The exact breakdown above matters less than adopting a “portfolio” mindset to your money, and determining how much risk you’re willing to take for reward.
Money Myth Buster: Choose a budget to put towards investing. Start with a % of your take home pay or a % of extra money you may have on hand.
6) “I think the stock market is too high”
The media will scare you into believing that another crash could happen any day. It’s easier to be a stock market pessimist than an optimist; you don’t get punished for warning people of bad stuff, but you could be blamed for fraud as called a fraud for the latter. Consider this…
- Over time, the stock market has only trended up.
- If people really knew how to time the market, then everybody would be rich already.
Good news: you don’t need to time the market. You can dollar cost average, which is a fancy way of saying “buying into an investment over time.” Also known as drip investing or automatic investing.
Time in the market beats timing the marketOften attributed to Warren Buffett
Dollar cost averaging means you’ll buy when the market is high, and also when it’s low. The idea is that over time, the price at which you buy into evens out while the entire stock market has trended up.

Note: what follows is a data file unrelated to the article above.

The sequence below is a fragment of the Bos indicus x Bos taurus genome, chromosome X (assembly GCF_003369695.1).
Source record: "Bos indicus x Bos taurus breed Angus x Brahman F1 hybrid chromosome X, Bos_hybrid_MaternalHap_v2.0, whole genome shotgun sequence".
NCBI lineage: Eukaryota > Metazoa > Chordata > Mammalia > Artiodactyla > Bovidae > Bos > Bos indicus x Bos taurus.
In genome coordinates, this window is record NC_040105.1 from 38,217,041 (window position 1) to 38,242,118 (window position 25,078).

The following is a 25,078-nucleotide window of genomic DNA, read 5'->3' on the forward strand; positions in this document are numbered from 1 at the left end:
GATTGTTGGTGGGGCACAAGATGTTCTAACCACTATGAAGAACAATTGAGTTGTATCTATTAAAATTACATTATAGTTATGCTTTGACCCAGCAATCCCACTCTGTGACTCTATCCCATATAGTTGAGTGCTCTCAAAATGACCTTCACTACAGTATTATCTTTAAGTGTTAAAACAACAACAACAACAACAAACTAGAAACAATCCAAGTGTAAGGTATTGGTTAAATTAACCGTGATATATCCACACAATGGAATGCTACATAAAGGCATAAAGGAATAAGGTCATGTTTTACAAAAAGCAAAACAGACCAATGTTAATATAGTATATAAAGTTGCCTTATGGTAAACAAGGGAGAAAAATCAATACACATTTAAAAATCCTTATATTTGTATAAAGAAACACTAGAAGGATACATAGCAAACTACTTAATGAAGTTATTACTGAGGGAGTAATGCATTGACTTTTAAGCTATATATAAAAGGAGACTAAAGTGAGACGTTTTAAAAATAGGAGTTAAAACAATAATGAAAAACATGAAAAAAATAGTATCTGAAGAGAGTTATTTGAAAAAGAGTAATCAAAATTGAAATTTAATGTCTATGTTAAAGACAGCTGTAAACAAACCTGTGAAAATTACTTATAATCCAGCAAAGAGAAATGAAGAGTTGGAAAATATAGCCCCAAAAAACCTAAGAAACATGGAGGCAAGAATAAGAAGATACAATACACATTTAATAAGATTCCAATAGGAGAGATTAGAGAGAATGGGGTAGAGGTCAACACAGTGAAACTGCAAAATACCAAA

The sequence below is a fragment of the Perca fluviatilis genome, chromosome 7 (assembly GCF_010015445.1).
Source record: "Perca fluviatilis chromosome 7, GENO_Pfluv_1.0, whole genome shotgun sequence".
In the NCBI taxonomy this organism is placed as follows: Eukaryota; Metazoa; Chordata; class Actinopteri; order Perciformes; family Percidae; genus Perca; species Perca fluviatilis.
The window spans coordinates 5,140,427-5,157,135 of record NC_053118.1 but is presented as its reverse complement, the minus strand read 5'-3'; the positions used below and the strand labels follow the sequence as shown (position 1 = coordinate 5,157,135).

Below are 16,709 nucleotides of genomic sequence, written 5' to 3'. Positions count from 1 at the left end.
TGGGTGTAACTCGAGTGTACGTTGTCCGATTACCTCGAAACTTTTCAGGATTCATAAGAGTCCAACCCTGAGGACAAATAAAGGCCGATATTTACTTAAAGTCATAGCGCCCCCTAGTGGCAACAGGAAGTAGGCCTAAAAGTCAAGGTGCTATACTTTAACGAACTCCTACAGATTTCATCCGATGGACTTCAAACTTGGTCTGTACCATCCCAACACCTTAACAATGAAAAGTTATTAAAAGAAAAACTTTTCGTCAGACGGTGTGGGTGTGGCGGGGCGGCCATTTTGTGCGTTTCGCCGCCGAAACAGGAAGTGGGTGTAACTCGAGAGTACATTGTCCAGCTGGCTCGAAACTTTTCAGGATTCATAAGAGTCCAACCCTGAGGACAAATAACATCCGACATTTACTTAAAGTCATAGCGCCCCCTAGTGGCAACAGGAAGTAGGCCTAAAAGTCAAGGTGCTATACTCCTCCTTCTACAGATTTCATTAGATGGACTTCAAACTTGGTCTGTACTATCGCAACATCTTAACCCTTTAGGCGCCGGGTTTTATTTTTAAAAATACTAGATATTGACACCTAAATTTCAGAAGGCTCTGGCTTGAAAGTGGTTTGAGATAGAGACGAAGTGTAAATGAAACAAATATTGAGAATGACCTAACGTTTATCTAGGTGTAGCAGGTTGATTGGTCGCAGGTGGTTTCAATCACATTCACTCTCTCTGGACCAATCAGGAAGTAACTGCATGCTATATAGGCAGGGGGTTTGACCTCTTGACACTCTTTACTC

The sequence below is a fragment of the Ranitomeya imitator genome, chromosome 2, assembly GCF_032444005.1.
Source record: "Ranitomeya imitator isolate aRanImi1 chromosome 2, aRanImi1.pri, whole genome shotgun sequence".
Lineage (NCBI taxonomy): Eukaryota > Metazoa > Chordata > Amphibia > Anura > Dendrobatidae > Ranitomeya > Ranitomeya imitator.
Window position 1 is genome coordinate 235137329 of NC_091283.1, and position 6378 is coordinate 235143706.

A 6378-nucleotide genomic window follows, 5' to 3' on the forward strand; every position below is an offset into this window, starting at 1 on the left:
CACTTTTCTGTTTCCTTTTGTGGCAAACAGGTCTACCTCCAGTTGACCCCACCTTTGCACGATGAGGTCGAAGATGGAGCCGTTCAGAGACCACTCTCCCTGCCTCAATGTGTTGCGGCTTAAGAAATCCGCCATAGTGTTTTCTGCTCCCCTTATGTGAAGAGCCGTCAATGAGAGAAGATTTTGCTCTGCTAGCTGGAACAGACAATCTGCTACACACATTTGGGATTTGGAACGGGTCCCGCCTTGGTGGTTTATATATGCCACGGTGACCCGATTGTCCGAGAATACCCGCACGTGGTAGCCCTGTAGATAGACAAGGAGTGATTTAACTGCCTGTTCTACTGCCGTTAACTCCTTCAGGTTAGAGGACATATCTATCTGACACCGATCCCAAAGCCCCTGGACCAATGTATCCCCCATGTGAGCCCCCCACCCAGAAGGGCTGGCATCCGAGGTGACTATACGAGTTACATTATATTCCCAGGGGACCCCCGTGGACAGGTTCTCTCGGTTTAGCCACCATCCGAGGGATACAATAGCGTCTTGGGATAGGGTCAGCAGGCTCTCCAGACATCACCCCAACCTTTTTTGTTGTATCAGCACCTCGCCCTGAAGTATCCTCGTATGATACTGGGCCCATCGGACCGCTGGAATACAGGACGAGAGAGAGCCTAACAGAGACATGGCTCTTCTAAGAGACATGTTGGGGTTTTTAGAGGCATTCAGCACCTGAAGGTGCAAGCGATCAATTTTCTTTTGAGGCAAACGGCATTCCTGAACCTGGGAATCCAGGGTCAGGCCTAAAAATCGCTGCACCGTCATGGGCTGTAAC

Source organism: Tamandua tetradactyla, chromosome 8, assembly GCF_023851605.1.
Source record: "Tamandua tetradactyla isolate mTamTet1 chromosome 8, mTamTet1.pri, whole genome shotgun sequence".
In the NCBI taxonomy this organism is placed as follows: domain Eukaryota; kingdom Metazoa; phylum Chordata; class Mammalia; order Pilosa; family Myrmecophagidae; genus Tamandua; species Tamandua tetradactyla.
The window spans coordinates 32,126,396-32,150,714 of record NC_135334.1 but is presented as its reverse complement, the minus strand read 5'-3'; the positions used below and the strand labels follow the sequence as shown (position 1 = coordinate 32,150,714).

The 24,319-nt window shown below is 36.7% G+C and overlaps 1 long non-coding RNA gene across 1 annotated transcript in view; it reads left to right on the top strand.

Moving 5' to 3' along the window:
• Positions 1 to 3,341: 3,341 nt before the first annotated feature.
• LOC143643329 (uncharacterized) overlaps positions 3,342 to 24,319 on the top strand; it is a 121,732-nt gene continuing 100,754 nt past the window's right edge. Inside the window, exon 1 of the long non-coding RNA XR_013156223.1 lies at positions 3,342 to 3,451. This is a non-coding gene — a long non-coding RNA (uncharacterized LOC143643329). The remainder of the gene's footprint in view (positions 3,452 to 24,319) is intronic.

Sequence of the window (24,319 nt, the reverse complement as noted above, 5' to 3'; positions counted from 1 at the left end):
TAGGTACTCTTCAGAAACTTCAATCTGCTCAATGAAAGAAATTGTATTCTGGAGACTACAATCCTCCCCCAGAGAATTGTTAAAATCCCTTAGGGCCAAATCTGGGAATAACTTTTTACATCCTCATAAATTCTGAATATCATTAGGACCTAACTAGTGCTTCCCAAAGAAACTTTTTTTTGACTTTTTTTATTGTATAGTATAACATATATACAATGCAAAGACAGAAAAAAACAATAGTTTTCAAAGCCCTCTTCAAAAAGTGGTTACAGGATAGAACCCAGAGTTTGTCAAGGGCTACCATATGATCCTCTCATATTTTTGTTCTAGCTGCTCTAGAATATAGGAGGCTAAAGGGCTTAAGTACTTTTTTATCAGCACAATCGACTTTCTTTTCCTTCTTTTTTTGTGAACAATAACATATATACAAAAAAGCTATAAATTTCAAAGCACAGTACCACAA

Money Myth Buster: Put your investments on autopilot so that it invests on your behalf without you having to touch it.
7) “I don’t have enough time to invest”
There’s a common misconception that investing needs to be an active sport. That one idea births several other bad ones, like thinking that you need to trade stocks, learn options, time the market, or in general make investing a job.
Investing can be passive and take very little time. There are studies demonstrating how passive investing beats active investing.
Your portfolio is like a bar of soap – the more you handle it, the less you’ll have.
This doesn’t mean you can’t ever do active investing, especially if you’re interested in emerging markets (ahem crypto) or alternative investments. But most people will fare better by first building a foundation based on passive, well-researched investments. Then play with extra money however you want to.
Money Myth Buster: Set an automatic, repeated buy into your investments. This is how 401Ks work by default, and it’s quite easy to do in any modern finance platform. Check in on your investments infrequently, like every 3-6 months, and realize how little work you have to do.